The Intense Attention of Mindfulness

I just finished a great book, “The Curse of Chalion”, that was not only a great read in the “speculative fiction” (fantasy) genre, but had a lot of bonus spiritual insights. The following quote is one of those.

Cazaril’s attention was arrested by a pebble that lay on the pavement near his knee. It was so dense. So persistent. The gods could not lift so much as a feather, but he, a mere human, might pick up this ancient unchanging object and place it wherever he wished, even into his pocket. He wondered why he had never apprecaiated the stubborn fidelity of matter. A dried leaf lay nearby, even more stunning in its complexity. Matter invented so many forms, and then went on to generate beauty beyond itself, minds and souls rising up out of it like melody from an instrument … matter was an amazement to the gods. Matter remembered itself so very clearly. He could not think why he had failed to notice it before. His own shaking hand was a miracle, as was the fine metal sword in his belly, and the orange trees in the tubs–one was tipped over now, wonderfully fractured and spilling–and the tubs, and the birdsong starting in the morning, and the water–water! Five gods, water!–in the fountain, and the morning light filtering into the sky…

Cazaril ignored it all, taken up with his pebble again. He wondered where it had come from, how it had arrived there. What it had been before it was a pebble. A rock? A mountain? Where? For how many years? It filled his mind. And if a pebble could fill his mind, what might a mountain do? The gods held mountains in their minds, and all else besides, all at once. Everything, with the same attention he gave to one thing. He had seen that, through the Lady’s eyes. If it had endured for longer than that infinitesimal blink, he thought his soul would have burst. As it was he felt strangely stretched. Had that glimpse been a gift or just a careless chance?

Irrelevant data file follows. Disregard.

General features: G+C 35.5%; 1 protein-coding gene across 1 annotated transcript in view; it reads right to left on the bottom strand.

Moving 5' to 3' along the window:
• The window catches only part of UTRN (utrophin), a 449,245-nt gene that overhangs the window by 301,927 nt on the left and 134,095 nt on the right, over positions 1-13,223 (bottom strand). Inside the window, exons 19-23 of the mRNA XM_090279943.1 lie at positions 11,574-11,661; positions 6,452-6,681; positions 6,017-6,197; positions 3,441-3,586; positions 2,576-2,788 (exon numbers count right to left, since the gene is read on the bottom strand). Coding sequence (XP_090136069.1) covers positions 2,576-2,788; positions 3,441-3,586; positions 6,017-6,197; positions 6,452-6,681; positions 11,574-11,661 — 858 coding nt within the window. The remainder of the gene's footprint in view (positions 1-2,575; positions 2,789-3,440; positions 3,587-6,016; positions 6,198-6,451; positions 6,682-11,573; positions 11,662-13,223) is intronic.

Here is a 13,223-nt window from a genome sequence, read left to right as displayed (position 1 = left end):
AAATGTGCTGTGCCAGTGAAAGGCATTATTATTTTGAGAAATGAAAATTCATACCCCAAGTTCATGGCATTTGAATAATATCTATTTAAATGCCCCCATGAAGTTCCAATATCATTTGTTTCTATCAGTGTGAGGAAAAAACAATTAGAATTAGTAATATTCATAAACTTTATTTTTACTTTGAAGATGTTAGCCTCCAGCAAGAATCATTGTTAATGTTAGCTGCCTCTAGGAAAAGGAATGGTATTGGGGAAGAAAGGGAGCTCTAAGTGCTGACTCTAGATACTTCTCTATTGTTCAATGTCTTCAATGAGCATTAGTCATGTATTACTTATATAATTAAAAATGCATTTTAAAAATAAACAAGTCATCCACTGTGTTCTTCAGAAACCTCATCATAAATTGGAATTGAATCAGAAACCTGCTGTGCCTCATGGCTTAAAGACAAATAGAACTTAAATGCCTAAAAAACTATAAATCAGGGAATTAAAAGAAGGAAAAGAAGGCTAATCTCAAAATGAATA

This, to me, is a wonderful description of what “mindfulness” is supposed to be. Being intensely aware of a single thing, and not just of the thing, but of where it came from, what it affects … where does this one thing fit into the great web of interbeing? In meditation this is one of the reasons you might concentrate on your breath. It’s not just to feel yourself breathing, but to be intensely aware of the air moving in and out of your body. There are meditative exercises that make it feel like the universe is breathing you, instead of you breathing the air (and of course that might be how it works ;)). When you do walking meditation, you relate to the earth beneath your feet in a much different way that you do when you are walking normally.

Of course, formal meditation is just the practice so that we can learn to live each moment that way, not just while on the cushion. We also practice so we can extend our awareness beyond the breath and beyond a single thing, on to all things.

Mindfulness of this sort reminds us that every thing, and every moment, is a miracle. Endeavor to take nothing for granted.


“The Curse of Chalion” (Lois McMaster Bujold)

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